By Robert L. Bray, Ph.D., TFT-Adv, Update Magazine, Issue 2, Winter 2005
TFT Makes a Hard Day’s Work A Good Day’s Work: Taking care of traumatic stress in myself and others
One night, my wife asked if I wanted to talk about my day. I snapped back at her: “Do you want to talk about the man who was beaten by his mother because he was male and beaten by the older boys in his neighborhood because he was Jewish?
Or would you like to talk about the women with a chronic pain disease and suicidal depression who was sexually abused by her last therapist? Should we talk about the woman who was beaten regularly by her crazy mother, raped as a child, abandoned by her church after a date rape, and strangled by the father of her child? Or, on a lighter note, we could discuss the man who, because of a work related injury, just had another surgery to help control the pain in his hand and faced years of painful back surgery and rehab?”
As the sarcastic words and tone came out of my mouth I realized how much I wanted not to talk about my day but instead to push the intense emotion and stress of my day away. I immediately treated myself for the vicarious traumatic stress I had experienced from being present with my clients. More myself, I then was able to share a couple of humorous and moving moments that occurred in my day’s work.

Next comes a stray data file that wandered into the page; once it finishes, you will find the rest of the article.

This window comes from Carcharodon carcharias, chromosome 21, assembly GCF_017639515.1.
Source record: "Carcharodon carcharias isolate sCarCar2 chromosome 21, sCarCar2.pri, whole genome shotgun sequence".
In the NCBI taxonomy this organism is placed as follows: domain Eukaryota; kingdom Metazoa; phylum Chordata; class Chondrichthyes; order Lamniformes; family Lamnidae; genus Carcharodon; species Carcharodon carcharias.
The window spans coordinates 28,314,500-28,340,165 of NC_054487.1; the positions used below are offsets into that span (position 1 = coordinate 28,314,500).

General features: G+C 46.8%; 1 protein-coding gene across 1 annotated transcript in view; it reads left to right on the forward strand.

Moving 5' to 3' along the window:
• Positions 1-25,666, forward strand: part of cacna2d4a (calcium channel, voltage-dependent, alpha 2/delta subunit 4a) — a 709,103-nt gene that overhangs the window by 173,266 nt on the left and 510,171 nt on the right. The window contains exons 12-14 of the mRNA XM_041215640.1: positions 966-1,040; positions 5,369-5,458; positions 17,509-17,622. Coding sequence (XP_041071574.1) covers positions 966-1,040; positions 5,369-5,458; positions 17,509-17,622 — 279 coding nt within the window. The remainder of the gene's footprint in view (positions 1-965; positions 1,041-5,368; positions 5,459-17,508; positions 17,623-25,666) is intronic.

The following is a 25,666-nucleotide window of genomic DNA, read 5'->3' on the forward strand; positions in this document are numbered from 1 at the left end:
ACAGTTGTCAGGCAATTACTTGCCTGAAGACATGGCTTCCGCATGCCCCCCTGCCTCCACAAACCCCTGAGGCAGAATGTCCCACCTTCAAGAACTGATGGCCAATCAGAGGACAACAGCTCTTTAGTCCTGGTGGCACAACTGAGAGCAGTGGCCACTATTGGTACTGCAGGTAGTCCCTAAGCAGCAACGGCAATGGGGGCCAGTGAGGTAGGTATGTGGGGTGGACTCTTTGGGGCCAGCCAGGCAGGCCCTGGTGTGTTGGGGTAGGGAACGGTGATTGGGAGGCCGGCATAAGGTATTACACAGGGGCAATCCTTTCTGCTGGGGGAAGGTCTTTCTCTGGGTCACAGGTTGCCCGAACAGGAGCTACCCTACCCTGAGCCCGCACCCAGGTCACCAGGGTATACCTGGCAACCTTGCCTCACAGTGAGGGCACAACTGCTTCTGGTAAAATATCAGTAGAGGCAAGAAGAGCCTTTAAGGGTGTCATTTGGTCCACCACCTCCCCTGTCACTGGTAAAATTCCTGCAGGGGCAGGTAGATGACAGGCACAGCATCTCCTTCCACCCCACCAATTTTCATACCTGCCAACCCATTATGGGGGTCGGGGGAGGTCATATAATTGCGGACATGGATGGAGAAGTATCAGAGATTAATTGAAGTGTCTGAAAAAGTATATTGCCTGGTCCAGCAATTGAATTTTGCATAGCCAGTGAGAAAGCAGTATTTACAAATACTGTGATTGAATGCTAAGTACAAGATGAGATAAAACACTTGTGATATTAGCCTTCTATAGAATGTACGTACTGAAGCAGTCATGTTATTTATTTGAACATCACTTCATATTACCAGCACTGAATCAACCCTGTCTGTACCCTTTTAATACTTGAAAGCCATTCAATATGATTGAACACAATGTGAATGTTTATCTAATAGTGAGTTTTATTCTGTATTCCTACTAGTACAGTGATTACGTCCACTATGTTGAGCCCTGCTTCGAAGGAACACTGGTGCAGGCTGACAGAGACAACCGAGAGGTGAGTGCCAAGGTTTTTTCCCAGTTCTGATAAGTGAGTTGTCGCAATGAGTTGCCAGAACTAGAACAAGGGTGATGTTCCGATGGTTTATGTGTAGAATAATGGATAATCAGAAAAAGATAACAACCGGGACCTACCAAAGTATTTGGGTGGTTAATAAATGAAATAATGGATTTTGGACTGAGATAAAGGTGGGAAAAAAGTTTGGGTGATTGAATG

I have over twenty years of experience as psychotherapist specializing in traumatic stress response. In any given day I hear stories of meaningless violence, evil indifference, and endless despair. I see in many clients the terror, fear, distrust, pain, and suffering still carried by those who have experienced things which I can not even imagine. Continue reading “Relieving Stress of a Trauma Specialist”